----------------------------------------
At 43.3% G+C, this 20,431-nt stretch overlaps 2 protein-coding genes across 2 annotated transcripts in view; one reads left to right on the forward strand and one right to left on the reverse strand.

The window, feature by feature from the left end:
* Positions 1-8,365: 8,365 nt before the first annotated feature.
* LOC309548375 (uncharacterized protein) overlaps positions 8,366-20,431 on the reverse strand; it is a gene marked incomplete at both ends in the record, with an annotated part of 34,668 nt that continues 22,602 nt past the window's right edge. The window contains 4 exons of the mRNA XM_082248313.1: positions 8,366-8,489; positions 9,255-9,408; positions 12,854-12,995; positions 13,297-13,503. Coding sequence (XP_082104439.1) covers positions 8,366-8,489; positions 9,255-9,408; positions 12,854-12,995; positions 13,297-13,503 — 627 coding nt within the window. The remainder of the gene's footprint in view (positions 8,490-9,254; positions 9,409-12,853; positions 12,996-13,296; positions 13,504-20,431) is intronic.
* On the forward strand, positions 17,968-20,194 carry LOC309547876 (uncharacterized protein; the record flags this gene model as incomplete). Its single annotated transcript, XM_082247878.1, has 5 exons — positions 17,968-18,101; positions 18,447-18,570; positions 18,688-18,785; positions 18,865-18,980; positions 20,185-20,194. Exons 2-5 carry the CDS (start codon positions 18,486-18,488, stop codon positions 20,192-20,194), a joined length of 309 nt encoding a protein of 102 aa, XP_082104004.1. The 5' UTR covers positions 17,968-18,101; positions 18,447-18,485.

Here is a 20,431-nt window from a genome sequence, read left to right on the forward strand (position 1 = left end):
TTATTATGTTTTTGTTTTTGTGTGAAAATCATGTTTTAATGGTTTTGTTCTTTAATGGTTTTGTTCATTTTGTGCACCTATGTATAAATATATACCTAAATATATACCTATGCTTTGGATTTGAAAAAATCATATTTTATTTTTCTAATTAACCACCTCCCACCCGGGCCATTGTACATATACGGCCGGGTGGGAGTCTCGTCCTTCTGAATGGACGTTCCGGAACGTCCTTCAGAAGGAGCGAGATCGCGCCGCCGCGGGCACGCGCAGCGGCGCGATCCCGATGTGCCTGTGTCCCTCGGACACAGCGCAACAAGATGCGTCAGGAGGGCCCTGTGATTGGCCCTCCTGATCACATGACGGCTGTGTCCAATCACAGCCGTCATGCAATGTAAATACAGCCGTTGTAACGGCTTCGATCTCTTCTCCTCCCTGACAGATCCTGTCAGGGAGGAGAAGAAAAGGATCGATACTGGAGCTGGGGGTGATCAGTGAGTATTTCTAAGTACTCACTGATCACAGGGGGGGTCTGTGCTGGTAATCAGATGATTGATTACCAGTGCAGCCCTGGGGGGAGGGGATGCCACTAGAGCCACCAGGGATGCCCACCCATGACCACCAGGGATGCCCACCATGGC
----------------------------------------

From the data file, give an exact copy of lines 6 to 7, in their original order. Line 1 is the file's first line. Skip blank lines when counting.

Here is a 20,431-nt window from a genome sequence, read left to right on the forward strand (position 1 = left end):
TTATTATGTTTTTGTTTTTGTGTGAAAATCATGTTTTAATGGTTTTGTTCTTTAATGGTTTTGTTCATTTTGTGCACCTATGTATAAATATATACCTAAATATATACCTATGCTTTGGATTTGAAAAAATCATATTTTATTTTTCTAATTAACCACCTCCCACCCGGGCCATTGTACATATACGGCCGGGTGGGAGTCTCGTCCTTCTGAATGGACGTTCCGGAACGTCCTTCAGAAGGAGCGAGATCGCGCCGCCGCGGGCACGCGCAGCGGCGCGATCCCGATGTGCCTGTGTCCCTCGGACACAGCGCAACAAGATGCGTCAGGAGGGCCCTGTGATTGGCCCTCCTGATCACATGACGGCTGTGTCCAATCACAGCCGTCATGCAATGTAAATACAGCCGTTGTAACGGCTTCGATCTCTTCTCCTCCCTGACAGATCCTGTCAGGGAGGAGAAGAAAAGGATCGATACTGGAGCTGGGGGTGATCAGTGAGTATTTCTAAGTACTCACTGATCACAGGGGGGGTCTGTGCTGGTAATCAGATGATTGATTACCAGTGCAGCCCTGGGGGGAGGGGATGCCACTAGAGCCACCAGGGATGCCCACCCATGACCACCAGGGATGCCCACCATGGC